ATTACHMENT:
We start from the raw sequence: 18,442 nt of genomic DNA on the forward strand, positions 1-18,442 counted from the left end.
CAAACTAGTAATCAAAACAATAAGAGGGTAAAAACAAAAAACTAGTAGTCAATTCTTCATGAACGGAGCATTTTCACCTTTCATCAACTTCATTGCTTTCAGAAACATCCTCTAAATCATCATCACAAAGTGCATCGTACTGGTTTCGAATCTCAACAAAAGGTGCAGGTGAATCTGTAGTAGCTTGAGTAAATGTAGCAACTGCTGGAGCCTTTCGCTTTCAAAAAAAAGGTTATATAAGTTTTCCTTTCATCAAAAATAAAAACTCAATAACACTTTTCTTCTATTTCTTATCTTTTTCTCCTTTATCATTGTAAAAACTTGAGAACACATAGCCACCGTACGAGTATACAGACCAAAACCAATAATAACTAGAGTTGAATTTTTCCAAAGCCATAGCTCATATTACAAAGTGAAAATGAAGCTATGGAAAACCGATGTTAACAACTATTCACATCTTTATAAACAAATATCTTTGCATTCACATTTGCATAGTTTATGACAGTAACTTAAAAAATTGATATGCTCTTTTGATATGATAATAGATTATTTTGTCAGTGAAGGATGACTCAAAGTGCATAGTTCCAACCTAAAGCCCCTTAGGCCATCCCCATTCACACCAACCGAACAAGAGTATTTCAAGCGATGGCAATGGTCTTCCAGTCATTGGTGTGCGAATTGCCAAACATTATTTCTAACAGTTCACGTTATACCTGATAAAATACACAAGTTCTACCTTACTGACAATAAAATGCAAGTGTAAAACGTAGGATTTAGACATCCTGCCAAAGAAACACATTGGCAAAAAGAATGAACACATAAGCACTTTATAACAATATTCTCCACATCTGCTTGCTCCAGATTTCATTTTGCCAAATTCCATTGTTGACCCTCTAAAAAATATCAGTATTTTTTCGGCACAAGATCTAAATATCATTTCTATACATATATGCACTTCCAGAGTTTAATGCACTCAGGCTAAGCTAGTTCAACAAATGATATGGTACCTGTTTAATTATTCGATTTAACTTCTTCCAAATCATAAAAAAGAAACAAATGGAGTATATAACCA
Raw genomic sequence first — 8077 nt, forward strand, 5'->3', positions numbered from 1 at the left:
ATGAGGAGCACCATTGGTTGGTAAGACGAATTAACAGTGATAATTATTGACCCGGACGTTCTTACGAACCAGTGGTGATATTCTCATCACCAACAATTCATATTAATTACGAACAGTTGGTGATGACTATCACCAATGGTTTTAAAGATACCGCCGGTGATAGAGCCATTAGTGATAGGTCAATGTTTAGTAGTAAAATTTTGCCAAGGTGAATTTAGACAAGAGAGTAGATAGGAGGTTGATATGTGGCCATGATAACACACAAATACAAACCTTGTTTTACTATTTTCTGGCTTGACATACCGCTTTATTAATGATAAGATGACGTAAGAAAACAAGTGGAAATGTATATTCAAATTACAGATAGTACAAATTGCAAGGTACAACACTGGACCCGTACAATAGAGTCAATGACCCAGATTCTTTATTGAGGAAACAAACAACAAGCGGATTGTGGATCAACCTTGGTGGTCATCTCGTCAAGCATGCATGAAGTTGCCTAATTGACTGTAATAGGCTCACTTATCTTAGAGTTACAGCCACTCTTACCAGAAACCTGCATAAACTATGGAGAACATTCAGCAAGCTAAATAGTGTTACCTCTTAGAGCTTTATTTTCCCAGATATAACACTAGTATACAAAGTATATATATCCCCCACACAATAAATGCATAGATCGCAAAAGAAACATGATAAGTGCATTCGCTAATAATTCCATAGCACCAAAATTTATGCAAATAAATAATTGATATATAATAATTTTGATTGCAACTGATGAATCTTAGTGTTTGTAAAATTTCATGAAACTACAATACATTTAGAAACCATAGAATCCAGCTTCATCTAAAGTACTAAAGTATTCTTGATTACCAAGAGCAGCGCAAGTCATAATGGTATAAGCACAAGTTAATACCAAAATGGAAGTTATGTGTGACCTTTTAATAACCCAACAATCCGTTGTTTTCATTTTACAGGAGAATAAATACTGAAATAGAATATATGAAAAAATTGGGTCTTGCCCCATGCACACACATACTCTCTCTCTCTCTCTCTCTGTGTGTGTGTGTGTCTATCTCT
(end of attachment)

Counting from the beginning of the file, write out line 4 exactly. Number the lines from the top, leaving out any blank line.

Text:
ATGAGGAGCACCATTGGTTGGTAAGACGAATTAACAGTGATAATTATTGACCCGGACGTTCTTACGAACCAGTGGTGATATTCTCATCACCAACAATTCATATTAATTACGAACAGTTGGTGATGACTATCACCAATGGTTTTAAAGATACCGCCGGTGATAGAGCCATTAGTGATAGGTCAATGTTTAGTAGTAAAATTTTGCCAAGGTGAATTTAGACAAGAGAGTAGATAGGAGGTTGATATGTGGCCATGATAACACACAAATACAAACCTTGTTTTACTATTTTCTGGCTTGACATACCGCTTTATTAATGATAAGATGACGTAAGAAAACAAGTGGAAATGTATATTCAAATTACAGATAGTACAAATTGCAAGGTACAACACTGGACCCGTACAATAGAGTCAATGACCCAGATTCTTTATTGAGGAAACAAACAACAAGCGGATTGTGGATCAACCTTGGTGGTCATCTCGTCAAGCATGCATGAAGTTGCCTAATTGACTGTAATAGGCTCACTTATCTTAGAGTTACAGCCACTCTTACCAGAAACCTGCATAAACTATGGAGAACATTCAGCAAGCTAAATAGTGTTACCTCTTAGAGCTTTATTTTCCCAGATATAACACTAGTATACAAAGTATATATATCCCCCACACAATAAATGCATAGATCGCAAAAGAAACATGATAAGTGCATTCGCTAATAATTCCATAGCACCAAAATTTATGCAAATAAATAATTGATATATAATAATTTTGATTGCAACTGATGAATCTTAGTGTTTGTAAAATTTCATGAAACTACAATACATTTAGAAACCATAGAATCCAGCTTCATCTAAAGTACTAAAGTATTCTTGATTACCAAGAGCAGCGCAAGTCATAATGGTATAAGCACAAGTTAATACCAAAATGGAAGTTATGTGTGACCTTTTAATAACCCAACAATCCGTTGTTTTCATTTTACAGGAGAATAAATACTGAAATAGAATATATGAAAAAATTGGGTCTTGCCCCATGCACACACATACTCTCTCTCTCTCTCTCTCTGTGTGTGTGTGTGTCTATCTCT